According to Arminius, when God wills to grace a human being with the freedom to choose to act—i.e., to act contingently—, in order for that act to take place, God must will concurrently with the human to the realization of the consequent effect.  In this way, there is nothing that occurs apart from the Will of God, not even activities of wickedness.

God, therefore, can be said to perform acts of evil.  However, despite God’s responsibility in Divine Concurrence for the realization of evil, the origin of the evil lies in the contingent willing of the human, and therefore, though God may be responsible, to some degree, for reality of evil, He is not culpable for it.  In other words, the guilt lies in the human, but the effect lies in the Will of God as it wills concurrently with the human will.

As is perhaps clear, for Arminius the source of the Fall of humanity was contingent human will.  Consequently, salvation must also be offered to a contingent human will.  Yet again, we must remind ourselves that, for Arminius, the human will is only effective when God, through Divine Concurrence, both permits and effects its desires.  Furthermore, as we have observed previously, there is no human will, according to Arminius, apart from the perpetual grace of God.  In other words, Human willing is dependent continually on God, both in its origins and in its results.

Nonetheless, for Arminius, God both wills that the human response to incorporation in Christ to be a contingent response of a free human will and providentially acts in grace to guarantee such a response.  Arminius’ disputation on human will concludes with the following summary:

What then, you ask, does Free Will do?  I reply with brevity, It saves.  Take away Free Will, and nothing will be left to be saved: Take away Grace, and nothing will be left [unde salvetur] as the source of salvation.  This work [of salvation] cannot be effected without two parties—One, from whom [sit] it may come:—The Other, to whom or in whom it may be [wrought.]  God is the Author of salvation:  Free Will [tantum capere] is only capable of being saved.  No one, except God, is able to bestow salvation; and nothing except Free Will, is capable of receiving it.[14]

I cannot discern whether this final summation was original with Arminius, was a quotation placed by Arminius at the end of his disputation, or was inserted by the editors of his works.  Furthermore, I remain convinced that it states the soteriological significance of human will in stronger terms than was consistent generally with Arminius.  Nonetheless, it does appear to run consistent with the trajectory of his thought.

In my reading, human will, for Arminius, has never been natural, nor is it essentially free, if freedom is to be understood in terms of autonomy.  Rather, the human will is subjected to the Providence of God and depends continually on the gracious activity of God.

Thoughts?  Responses?  Stones?

Oh, and here’s the link to the full essay:

Human Will: Ephemeral or Efficacious?

J. Thomas Johnson



[1] James Arminius, “A Declaration of the Sentiments of Arminius, on Predestination, Divine Providence, the Freedom of the Will, the Grace of God, the Divinity of the Son of God, and the Justification of Man before God,” trans., James Nichols & William Nichols, The Works of James Arminius: The London Edition (Grand Rapids, MI: Baker Book House, 1996), 1:657-658.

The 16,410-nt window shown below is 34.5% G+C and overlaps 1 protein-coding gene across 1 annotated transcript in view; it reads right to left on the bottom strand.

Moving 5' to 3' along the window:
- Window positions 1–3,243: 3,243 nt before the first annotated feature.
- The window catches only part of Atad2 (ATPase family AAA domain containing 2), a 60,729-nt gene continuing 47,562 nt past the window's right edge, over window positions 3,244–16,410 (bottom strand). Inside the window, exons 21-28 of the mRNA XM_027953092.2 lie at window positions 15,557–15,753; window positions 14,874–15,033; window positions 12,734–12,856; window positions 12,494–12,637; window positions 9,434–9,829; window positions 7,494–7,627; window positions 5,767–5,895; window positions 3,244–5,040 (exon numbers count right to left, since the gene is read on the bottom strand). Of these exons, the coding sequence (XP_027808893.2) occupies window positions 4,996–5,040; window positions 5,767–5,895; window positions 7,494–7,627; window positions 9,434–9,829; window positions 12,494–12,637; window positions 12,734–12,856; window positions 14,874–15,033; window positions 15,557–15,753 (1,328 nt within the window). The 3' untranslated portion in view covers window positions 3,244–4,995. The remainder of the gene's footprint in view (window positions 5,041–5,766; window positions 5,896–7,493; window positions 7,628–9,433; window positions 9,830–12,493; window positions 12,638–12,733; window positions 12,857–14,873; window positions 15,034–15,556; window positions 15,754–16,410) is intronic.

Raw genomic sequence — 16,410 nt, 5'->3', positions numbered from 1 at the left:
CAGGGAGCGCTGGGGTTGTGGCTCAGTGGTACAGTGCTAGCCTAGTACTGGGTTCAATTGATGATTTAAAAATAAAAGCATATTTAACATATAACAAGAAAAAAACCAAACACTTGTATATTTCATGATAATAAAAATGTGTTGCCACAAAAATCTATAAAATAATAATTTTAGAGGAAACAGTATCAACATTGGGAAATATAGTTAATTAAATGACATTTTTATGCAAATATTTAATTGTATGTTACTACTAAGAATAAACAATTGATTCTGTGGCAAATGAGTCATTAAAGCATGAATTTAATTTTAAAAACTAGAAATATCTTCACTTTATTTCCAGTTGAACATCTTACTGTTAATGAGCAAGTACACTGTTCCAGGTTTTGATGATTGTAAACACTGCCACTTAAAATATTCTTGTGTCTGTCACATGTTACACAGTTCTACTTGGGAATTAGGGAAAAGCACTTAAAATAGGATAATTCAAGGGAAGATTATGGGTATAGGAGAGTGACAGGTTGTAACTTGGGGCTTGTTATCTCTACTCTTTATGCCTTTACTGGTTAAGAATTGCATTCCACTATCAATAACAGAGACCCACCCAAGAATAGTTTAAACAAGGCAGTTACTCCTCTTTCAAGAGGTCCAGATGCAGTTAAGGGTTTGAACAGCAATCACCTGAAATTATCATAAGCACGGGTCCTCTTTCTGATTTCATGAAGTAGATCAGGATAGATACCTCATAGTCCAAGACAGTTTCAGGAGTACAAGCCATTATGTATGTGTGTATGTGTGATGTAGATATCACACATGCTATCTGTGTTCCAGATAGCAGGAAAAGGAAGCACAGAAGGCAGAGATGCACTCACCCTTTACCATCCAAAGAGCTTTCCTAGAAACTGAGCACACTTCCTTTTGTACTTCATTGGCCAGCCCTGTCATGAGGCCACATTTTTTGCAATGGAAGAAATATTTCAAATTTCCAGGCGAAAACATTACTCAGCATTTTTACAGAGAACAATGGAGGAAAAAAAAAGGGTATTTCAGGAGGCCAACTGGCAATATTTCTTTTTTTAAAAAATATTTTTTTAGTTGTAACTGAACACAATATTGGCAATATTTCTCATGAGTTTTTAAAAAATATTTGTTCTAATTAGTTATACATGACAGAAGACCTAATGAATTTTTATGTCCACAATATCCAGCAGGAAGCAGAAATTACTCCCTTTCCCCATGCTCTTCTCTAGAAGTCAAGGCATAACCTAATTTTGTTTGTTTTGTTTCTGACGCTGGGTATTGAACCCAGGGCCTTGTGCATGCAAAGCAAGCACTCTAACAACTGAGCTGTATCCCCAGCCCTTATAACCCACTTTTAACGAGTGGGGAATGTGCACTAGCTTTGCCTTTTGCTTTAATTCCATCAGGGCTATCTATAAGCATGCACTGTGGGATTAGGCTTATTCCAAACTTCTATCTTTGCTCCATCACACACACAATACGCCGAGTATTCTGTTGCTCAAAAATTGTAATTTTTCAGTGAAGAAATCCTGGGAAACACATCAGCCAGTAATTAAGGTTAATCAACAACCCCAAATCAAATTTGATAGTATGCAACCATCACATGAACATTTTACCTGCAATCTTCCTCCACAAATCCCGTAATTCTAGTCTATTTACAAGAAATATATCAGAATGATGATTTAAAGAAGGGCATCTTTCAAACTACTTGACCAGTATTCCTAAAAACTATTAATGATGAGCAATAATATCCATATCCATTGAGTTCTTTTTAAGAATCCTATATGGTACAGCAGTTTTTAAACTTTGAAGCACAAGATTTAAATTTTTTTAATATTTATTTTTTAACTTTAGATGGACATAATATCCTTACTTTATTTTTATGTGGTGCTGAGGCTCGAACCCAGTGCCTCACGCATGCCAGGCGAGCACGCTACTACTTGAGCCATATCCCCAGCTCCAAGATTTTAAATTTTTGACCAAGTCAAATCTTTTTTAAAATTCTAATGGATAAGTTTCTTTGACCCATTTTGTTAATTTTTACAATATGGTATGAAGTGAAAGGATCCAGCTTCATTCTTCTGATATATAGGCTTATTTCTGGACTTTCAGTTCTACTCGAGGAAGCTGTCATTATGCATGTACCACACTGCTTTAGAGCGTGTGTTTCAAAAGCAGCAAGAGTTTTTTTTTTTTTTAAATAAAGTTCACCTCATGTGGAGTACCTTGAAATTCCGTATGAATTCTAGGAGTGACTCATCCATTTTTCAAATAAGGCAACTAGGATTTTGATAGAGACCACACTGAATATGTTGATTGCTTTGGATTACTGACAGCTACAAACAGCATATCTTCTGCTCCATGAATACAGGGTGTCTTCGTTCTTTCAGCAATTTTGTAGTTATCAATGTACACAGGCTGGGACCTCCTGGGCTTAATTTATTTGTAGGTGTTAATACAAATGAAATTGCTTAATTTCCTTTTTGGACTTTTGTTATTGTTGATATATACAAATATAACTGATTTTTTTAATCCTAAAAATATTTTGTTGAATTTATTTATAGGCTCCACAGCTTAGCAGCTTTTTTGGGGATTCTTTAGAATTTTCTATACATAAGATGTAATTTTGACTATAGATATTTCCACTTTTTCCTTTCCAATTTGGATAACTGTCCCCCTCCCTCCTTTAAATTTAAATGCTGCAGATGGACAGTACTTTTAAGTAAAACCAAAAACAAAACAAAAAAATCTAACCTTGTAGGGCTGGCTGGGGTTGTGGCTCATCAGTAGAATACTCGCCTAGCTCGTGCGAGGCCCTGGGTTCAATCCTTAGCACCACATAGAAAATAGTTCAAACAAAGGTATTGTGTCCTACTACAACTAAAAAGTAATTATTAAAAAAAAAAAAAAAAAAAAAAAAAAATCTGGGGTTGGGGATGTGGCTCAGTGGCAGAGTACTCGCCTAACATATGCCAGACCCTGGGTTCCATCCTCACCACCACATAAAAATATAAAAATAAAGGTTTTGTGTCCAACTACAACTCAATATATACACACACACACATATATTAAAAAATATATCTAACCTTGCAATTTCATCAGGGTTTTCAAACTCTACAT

[2] Arminius, “A Declaration of the Sentiments of Arminius,” 1:658.

[3] Ibid., 1:659-660.

[4] see Arminius, “The Apology or Defense of James Arminius against Certain Theological Articles Extensively Distributed, and Currently Circulated at least through the Hands of Some Persons in the Low Countries and beyond Their Confines: In Which Both Arminius, and Adrian Borrius a Minister of Leyden, Are Rendered Suspected of Novelty and Heterodoxy, of Error and Heresy, on the Subject of Religion,” Nichols & Nichols, 1:750-752, 2:33.

[5] Ibid., 1:753.

[6] Ibid., 1:755.

[7] Arminius, “Disputations on Some of the Principal Subjects of the Christian Religion,” Nichols & Nichols, 2:127.

[8] Arminius, “The Apology or Defense of James Arminius,” 1:760-761.

[9] Arminius summarized neatly this entire trajectory of thought in “Disputation IV: On the Nature of God” in his “Public Disputations;” see Arminius, “Disputations,”  2:122-129.

[10] Ibid., 2:167-168.

[11] see ibid., 2:167-174.

[12] Ibid., 2:183.

[13] Ibid., 2:183.

[14] This appears to be a quotation from Bernardus.  Nonetheless, it is placed at the conclusion of Arminius’ “Disputation XI: On the Free Will of Man and Its Powers;” ibid., 2:196.

Arminianism and Predestination – Blog 01 Free Will

Arminianism and Predestination – A Suggestion

Blog 1:  Free Will

It is often presumed that to be an Arminian one needs to affirm what is commonly called libertarian free will or, more philosophically, metaphysical libertarianism.  The contributors of theopedia.com have defined libertarian free will in the following way:

Libertarian free will means that our choices are free from the determination or constraints of human nature and free from any predetermination by God. All “free will theists” hold that libertarian freedom is essential for moral responsibility, for if our choice is determined or caused by anything, including our own desires, they reason, it cannot properly be called a free choice. Libertarian freedom is, therefore, the freedom to act contrary to one’s nature, predisposition and greatest desires. Responsibility, in this view, always means that one could have done otherwise.[1]

Of course, there is a lot implied in that definition, and the definition itself could be nuanced a bit further.  Even so, this seems accurate to me so far as it goes, and it is readily accessible online to any who might want to find it.  So, there it is.